Researching a controversial topic and developing an argument provides writers with practice in analysis and synthesis of information. The argumentative or persuasive essay is a common assignment for both secondary and college students in various subjects. While persuasive writing requires both research and opinion, there are writing and organizational techniques students can use to convey a strong message.
Researching a Topic, Developing an Argument
The most important consideration in choosing a topic for a persuasive essay is ensuring it is debatable. Your research should focus on finding arguments to support both sides of the issue. For example, research for a persuasive essay about nuclear weapons includes arguments both for and against weapon development. Once you determine the side you agree with or wish to argue, your position on the issue forms the basis of your thesis. The thesis clearly states your position on the issue and presents your organization strategy for the essay.
Writing an Introduction, Finishing with a Conclusion
The first and last paragraphs of your persuasive essay each serve a different purpose in the presentation of your argument. Your introduction paragraph should include an overview of the topic of the essay along with reasons the reader should take interest in your argument. The first paragraph introduces the topic broadly and narrows the focus on your argument until it ends with the thesis statement. The final paragraph of the essay presents a review of main topics and the central argument of the essay. However, you should avoid restating information from your essay directly and develop synthesis of your overall argument.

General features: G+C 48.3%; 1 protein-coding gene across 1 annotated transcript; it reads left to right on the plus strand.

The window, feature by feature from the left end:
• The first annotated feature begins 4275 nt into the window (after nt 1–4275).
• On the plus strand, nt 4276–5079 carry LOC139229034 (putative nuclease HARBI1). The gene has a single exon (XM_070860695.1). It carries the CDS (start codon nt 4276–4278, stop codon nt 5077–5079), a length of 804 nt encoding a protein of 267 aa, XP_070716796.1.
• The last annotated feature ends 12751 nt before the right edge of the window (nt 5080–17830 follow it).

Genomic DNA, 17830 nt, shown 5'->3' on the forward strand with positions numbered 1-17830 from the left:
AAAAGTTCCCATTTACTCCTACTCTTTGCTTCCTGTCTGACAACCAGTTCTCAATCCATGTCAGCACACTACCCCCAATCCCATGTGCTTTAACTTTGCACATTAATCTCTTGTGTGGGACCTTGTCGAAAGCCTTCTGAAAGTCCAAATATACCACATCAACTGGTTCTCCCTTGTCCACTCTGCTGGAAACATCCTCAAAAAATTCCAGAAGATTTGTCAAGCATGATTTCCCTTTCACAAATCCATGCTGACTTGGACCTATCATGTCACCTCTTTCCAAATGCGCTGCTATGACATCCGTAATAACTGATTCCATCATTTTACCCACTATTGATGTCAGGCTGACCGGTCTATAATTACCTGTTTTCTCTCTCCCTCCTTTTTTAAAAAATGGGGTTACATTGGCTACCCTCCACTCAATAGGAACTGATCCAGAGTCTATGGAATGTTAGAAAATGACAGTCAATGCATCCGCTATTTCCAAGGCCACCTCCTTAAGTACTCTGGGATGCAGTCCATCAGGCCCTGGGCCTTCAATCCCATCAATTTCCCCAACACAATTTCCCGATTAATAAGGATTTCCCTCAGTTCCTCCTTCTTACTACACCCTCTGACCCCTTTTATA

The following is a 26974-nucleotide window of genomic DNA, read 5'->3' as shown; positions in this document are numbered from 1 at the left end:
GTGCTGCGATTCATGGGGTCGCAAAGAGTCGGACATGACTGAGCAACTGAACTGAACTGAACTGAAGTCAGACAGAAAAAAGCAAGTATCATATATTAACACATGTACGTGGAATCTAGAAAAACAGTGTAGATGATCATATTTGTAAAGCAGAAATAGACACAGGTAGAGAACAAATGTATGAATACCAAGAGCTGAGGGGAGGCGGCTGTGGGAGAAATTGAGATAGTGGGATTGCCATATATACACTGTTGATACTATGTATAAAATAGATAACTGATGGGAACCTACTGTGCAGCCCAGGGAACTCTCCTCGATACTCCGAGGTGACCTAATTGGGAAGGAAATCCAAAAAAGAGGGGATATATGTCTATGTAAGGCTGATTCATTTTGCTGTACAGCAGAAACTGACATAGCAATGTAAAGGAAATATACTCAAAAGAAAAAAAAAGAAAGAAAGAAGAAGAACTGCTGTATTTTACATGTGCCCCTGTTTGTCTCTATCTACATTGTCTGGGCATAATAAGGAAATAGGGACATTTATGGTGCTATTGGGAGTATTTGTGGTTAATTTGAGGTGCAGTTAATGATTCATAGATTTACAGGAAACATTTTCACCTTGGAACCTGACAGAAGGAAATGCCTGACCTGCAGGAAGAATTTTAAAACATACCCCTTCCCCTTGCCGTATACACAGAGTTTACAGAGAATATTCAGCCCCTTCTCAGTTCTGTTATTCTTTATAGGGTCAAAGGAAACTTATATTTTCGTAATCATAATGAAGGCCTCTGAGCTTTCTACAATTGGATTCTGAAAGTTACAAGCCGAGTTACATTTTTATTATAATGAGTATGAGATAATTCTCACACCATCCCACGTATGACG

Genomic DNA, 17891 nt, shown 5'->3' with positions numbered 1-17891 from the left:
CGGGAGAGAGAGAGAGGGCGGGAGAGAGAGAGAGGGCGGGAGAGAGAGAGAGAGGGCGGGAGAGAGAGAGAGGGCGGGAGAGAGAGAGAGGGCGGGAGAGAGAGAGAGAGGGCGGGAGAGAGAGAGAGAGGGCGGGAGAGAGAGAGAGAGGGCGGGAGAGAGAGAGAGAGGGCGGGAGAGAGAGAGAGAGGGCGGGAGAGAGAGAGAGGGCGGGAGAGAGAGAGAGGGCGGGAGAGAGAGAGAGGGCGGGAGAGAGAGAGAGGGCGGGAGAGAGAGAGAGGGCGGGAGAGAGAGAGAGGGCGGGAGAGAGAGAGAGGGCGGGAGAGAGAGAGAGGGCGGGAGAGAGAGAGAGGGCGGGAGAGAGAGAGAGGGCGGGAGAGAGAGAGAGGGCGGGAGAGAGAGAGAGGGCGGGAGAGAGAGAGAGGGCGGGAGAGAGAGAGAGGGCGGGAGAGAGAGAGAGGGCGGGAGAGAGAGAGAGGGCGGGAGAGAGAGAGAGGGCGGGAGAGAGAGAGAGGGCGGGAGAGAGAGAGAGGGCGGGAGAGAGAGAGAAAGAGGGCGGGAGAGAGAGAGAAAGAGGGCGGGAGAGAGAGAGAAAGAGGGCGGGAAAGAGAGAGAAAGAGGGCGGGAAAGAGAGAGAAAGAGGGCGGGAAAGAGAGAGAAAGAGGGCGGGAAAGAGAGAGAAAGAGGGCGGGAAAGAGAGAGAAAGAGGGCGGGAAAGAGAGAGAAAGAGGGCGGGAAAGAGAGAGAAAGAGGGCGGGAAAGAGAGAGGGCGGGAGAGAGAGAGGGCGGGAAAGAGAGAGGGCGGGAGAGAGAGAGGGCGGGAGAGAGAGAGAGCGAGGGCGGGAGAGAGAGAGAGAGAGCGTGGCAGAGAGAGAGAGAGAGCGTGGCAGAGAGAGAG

Developing an Argument through Evidence
Presenting evidence in the form of facts, statistics, quotes and examples provides your reader with multiple ways to understand your argument. Each body paragraph should focus on one aspect of your argument and include appropriate evidence. Within the paragraph, you should integrate both evidence from your research and your analysis of the evidence as it supports your argument. It is also important to consider arguments from the opposing side of your issue. Presenting the opposition's view allows you to strengthen your argument by refuting its points and weaknesses.
Drafting the Complete Argument
Once you develop an argument, gather research and craft an introduction, you can work on organizing your overall essay. One strategy for organization is presenting the strongest argument first so your reader is immediately persuaded to agree with you. On the other hand, finishing with your strongest evidence is another strategy that allows you to leave your reader thinking about your strongest point. Additionally, transitions between sentences within paragraphs are essential to increase the coherence of your evidence. Transitions between paragraphs create a cohesive argument throughout the essay.
- Jetta Productions/Photodisc/Getty Images